Over the Christmas holidays I was asked to bring escarole lettuce to a new year's eve dinner party. The host had forgotten to pick it up. I had to go to four grocery stores to find it, but I'm glad I finally did. It was added to soup, right before serving. Crazy good! Lettuce in soup. I had no idea this was a thing.
The thing is, I’m obsessed with vegetables. Green ones in particular, but produce of any colour is in my sites these days. At the market I am enthralled by the bright yellows, reds, deep greens and purples mother nature provides, at first for the beauty of her vegetarian creations but then for all those vitamins and minerals jammed inside, embodying the gift of longevity. Who knew one could get so deep about broccoli.
Vegetables are trendy in foodie circles these days, having shifted from mousy wallflower to centre stage vixen. When planning my dinner party menus, I’m finding myself thinking first about the eggplant or the yams and secondly about the chicken, pig or cow.
I’m not sure why I’ve always built a meal around the meat – maybe because it costs the most? Vegetables are so versatile. And when you forget about the health benefits and focus on enhancing and heightening flavour, the results are amazing. This is not about being healthy, cutting out meat or fat or counting calories. The following recipes and ideas are simply about making vegetables taste amazing. The health benefits are a bonus.
Tomato, Quinoa and Basil Salad
I know tomatoes are technically a fruit, but just work with me here! Make a pesto by pulsing 2 cups fresh basil leaves, 1/3 cup cashews or pine nuts, 2 garlic cloves, a squeeze of lemon and 1/4 cup grated parmesan in a food processor. Slowly drizzle in good quality olive oil. Taste and adjust for seasoning. Meanwhile, make quinoa according to instructions on the package.
Mix together quinoa with about 2 tablespoons pesto. Fold in a cup of strawberry tomatoes, cut in half. Drizzle with olive oil and sprinkle a little sea salt on top. (If you want to add protein, add half a chicken breast cut into cubes.)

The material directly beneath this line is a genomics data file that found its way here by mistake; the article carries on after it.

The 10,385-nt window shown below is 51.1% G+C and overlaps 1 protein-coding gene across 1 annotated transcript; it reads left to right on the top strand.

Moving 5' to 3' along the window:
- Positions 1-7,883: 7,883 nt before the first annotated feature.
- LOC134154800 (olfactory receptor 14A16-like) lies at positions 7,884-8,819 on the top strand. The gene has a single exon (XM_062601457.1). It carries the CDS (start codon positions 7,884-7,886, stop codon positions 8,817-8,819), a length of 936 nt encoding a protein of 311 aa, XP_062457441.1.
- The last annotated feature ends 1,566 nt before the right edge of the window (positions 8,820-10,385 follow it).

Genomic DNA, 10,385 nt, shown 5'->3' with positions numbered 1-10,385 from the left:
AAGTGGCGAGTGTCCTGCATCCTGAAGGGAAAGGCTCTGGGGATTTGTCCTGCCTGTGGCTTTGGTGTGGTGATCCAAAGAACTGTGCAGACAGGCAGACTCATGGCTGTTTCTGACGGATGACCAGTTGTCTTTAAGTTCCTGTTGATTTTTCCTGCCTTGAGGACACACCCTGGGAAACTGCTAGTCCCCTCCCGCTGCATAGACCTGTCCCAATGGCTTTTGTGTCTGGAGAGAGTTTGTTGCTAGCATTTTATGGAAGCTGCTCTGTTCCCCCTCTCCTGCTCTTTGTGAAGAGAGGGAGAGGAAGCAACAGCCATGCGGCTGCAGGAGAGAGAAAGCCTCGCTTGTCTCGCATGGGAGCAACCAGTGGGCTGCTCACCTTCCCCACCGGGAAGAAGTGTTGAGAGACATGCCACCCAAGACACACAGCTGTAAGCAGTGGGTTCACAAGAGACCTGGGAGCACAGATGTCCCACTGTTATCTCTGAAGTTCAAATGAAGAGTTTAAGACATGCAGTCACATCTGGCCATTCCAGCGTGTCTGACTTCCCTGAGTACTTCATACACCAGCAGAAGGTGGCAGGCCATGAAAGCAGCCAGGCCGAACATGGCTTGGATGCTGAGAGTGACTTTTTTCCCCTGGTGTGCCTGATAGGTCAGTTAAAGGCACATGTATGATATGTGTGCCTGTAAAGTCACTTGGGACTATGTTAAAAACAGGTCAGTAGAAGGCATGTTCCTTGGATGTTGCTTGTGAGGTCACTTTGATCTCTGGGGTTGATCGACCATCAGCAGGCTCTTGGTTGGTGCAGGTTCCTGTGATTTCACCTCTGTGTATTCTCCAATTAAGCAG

Parsley is the forgotten superfood. Once you work this smoothie into your morning routine you’ll wonder how you ever started the day without it. Blend together until smooth: 1 cup curley parsley, 1 large kale leaf (rib removed), 1/2 frozen banana, a few slices frozen peaches, large dollop plain, 2% yogurt (preferably balkan or greek style), squeeze of lemon juice, 3/4 cup cold water (or a little more if you like it thinner.)
Beet and Fennel Medley
Beet and fennel is a lovely combination. Soft and crunchy and sweet and sharp. Opposites really do attract. Start by roasting 4 peeled and sliced (in wedges) beets in a 400 degree oven, covered, with a splash of water, some olive oil and salt until tender, about 45 minutes. While the beets are cooling roast one head of fennel (cut the same way) for 10-15 minutes covered, then uncovered until tender and starting to brown. Drain beet juices into salad bowl, whisk in a tablespoon of balsamic vinegar, sea salt, a teaspoon of dried thyme and olive oil. Adjust seasoning and toss with beets and fennel.
Kale Caesar Salad with Bacon and Radishes
The key to a kale salad is to make it several hours in advance as the tough leaves will soften when they sit in the dressing. There are different varieties of kale and you can use any of them. My personal preference is black kale. In a large wooden salad bowl whisk together one egg yolk, a teaspoon of dry mustard, one crushed garlic clove, fresh lemon juice, sea salt and pepper. Continue whisking and drizzle in olive oil. Taste and adjust seasoning. Toss with julienned kale leaves (ribs removed).
Fry up half a dozen strips of smokey bacon and cut into small pieces. Thinly slice a handful of radishes. Add radishes and bacon pieces to the kale leaves and sprinkle with parmesan. Toss again and enjoy.
I started making roasted peppers on my charcoal grill last summer and it changed everything. So much better than store bought. Same goes for making them in the oven. Just set the temperature to 450 degrees, drizzle olive oil on peppers and roast on a cookie sheet until the skin begins to blister and turn black (I let them get quite dark all over.) Be sure to turn them as they roast. Transfer peppers to a bowl and cover with plastic wrap.
When they’re cool enough to handle, slip off the outer skin. Cut into strips, removing stems and inside seeds. Put peppers in a mason jar and add a garlic clove. Pour olive oil over top until the peppers are covered and close with a tight-fitting lid. Roasted peppers will keep for about a week in the fridge. Add them to a charcuterie board or turn them into a sandwich or salad. I like them on toast!
While I have no intention of ever going vegetarian – I love my ribeyes and my burgers, my chicken wings and my sockeye salmon far too much – I’m having a lot of fun playing in the vegetable patch these days. And I can’t deny that eating more of them makes me eat less meat and generally makes me feel better. Now, if only I could learn to love vegetables more than candy.